Chinese bike-sharing startup Ofo is scaling back its US ambitions

Bike sharing in China highlights hurdles of doing business
Bike sharing in China highlights hurdles of doing business

Chinese bike-sharing startup Ofo is backpedaling on its US business.

Less than a year after launching in the United States, Ofo now says it is laying off staff across the country and pulling out of several cities.

"As we continue to bring bikeshare to communities across the globe, Ofo has begun to reevaluate markets that present obstacles," Andrew Daley, head of Ofo North America, said in a statement Thursday.

The company will instead "prioritize growth in viable markets," he added.

Ofo employed about 120 people in the United States, and was operating in more than 30 American cities. The company said it will maintain operations in places like San Diego and Seattle, where it faces fewer regulatory challenges.

An Ofo spokesman declined to say how many people would be laid off and which cities the company will abandon. It had already pulled out of Chicago earlier this month, citing regulatory hurdles.

The Chinese startup is also facing competition from US ride-hailing giant Uber, which bought a dockless electric bike-sharing firm, Jump Bikes, in April.

Related: China's bike-sharing competition heats up with Mobike sale

Ofo's US downsizing is part of a larger global retreat.

Ofo COO Zhang Yanqi had told CNN in an interview in July last year that the dockless bike-sharing company was serious about international expansion. He made good on his promise -- by the end of 2017, Ofo was operating in 20 countries.

But this year, the company says it is pulling out of Australia, Germany and Israel, markets where it is more expensive to operate.

ofo beijing repair center
Ofo is one of the leading players in its home country of China.

Related: China's 'dockless' bike sharing could be coming to a street near you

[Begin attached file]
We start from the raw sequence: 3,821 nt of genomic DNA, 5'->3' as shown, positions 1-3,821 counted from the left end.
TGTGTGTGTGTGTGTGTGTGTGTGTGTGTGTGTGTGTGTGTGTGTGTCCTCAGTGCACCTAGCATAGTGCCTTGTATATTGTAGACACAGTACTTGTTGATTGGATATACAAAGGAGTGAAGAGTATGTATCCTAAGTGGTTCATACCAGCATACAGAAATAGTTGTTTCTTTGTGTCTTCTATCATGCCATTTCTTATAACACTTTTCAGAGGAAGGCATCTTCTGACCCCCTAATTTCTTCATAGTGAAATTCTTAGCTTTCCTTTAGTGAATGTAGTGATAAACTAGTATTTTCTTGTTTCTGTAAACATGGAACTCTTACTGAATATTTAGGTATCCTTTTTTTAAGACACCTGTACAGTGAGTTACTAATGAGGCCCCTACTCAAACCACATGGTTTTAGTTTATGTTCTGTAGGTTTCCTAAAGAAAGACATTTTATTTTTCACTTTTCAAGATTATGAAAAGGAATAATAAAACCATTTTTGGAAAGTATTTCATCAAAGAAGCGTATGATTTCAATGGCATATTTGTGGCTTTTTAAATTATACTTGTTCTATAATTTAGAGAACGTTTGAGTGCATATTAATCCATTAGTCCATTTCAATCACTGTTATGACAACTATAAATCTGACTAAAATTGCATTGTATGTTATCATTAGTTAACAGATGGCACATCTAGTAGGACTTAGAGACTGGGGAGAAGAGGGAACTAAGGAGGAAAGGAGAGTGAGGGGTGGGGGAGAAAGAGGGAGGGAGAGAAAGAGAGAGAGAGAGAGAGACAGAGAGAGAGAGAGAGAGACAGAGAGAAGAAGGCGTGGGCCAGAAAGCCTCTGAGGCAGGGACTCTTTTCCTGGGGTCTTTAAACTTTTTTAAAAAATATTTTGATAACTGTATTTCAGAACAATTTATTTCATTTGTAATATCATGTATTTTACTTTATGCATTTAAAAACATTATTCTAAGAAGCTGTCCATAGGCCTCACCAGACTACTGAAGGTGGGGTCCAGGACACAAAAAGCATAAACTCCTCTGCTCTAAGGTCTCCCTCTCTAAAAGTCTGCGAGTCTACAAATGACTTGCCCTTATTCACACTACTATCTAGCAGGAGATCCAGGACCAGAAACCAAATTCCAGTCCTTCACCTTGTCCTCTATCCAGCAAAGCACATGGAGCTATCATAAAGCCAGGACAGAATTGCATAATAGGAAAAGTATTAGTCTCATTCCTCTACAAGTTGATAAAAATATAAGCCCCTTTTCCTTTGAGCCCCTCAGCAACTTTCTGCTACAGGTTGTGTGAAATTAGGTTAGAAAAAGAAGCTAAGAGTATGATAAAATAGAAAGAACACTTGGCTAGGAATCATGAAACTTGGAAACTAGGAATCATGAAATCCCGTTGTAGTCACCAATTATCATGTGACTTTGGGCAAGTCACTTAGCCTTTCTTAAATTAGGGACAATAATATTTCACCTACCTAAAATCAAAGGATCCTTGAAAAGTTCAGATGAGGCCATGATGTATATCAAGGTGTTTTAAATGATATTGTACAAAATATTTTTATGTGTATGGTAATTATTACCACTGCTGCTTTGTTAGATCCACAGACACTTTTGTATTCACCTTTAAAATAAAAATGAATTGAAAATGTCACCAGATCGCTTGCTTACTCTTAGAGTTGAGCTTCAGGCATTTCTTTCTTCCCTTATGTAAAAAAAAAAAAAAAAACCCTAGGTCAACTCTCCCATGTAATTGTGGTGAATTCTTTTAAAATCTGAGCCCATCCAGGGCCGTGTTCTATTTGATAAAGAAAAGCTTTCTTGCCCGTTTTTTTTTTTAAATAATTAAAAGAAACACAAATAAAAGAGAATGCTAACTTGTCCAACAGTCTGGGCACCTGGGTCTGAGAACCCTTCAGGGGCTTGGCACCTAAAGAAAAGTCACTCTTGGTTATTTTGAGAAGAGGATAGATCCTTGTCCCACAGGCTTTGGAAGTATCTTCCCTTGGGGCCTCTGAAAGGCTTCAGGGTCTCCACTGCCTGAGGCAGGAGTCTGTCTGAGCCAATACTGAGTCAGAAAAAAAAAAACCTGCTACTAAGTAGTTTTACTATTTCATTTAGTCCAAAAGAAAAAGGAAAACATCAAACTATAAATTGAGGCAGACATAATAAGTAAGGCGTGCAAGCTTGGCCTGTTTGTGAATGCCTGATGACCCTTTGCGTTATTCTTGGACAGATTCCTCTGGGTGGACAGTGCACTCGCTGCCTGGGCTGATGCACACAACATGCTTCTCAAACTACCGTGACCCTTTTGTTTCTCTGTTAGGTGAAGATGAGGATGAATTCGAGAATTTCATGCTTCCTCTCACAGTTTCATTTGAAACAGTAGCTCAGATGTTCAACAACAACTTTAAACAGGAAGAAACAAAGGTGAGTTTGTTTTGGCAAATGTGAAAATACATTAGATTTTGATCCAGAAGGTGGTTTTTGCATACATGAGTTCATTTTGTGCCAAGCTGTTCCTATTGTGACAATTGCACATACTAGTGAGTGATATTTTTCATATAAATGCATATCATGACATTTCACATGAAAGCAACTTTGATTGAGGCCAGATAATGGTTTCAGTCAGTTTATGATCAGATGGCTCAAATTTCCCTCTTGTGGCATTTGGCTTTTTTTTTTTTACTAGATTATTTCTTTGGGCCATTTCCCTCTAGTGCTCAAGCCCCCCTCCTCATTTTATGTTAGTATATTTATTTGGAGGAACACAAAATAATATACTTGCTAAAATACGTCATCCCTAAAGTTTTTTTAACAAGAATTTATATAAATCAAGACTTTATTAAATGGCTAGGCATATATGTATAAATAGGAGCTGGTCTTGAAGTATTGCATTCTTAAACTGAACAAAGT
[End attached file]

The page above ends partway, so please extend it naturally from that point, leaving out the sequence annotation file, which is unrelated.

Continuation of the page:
Ofo is one of the leading players in its home market of China, where it is in a fierce, expensive battle with rivals like Mobike and Hello Bike.

It was one of the first dockless bike-sharing companies to flood the streets of Beijing with a fleet of colorful two-wheelers. The bikes can be locked and unlocked anywhere via a smartphone app, which means users don't have to return them to designated stations.

Analysts had hailed the Chinese model as a game changer, and its top companies grew quickly.

Investors poured money into Ofo and Mobike, quickly catapulting the companies to $1 billion valuations. In March, Ofo secured an additional $866 million in a fundraising round led by tech giant Alibaba (BABA).

For a while, it looked like Mobike and Ofo were set to continue their costly battle. At one point, the two were said to control as much as 90% of China's dockless bike rental market.

But new players with deep pockets are shaking up the industry.

Online services startup Meituan Dianping acquired Mobike in April, squashing expectations of a merger with Ofo. Meanwhile, Chinese ride-hailing leader Didi Chuxing launched its own bike-sharing service in January.

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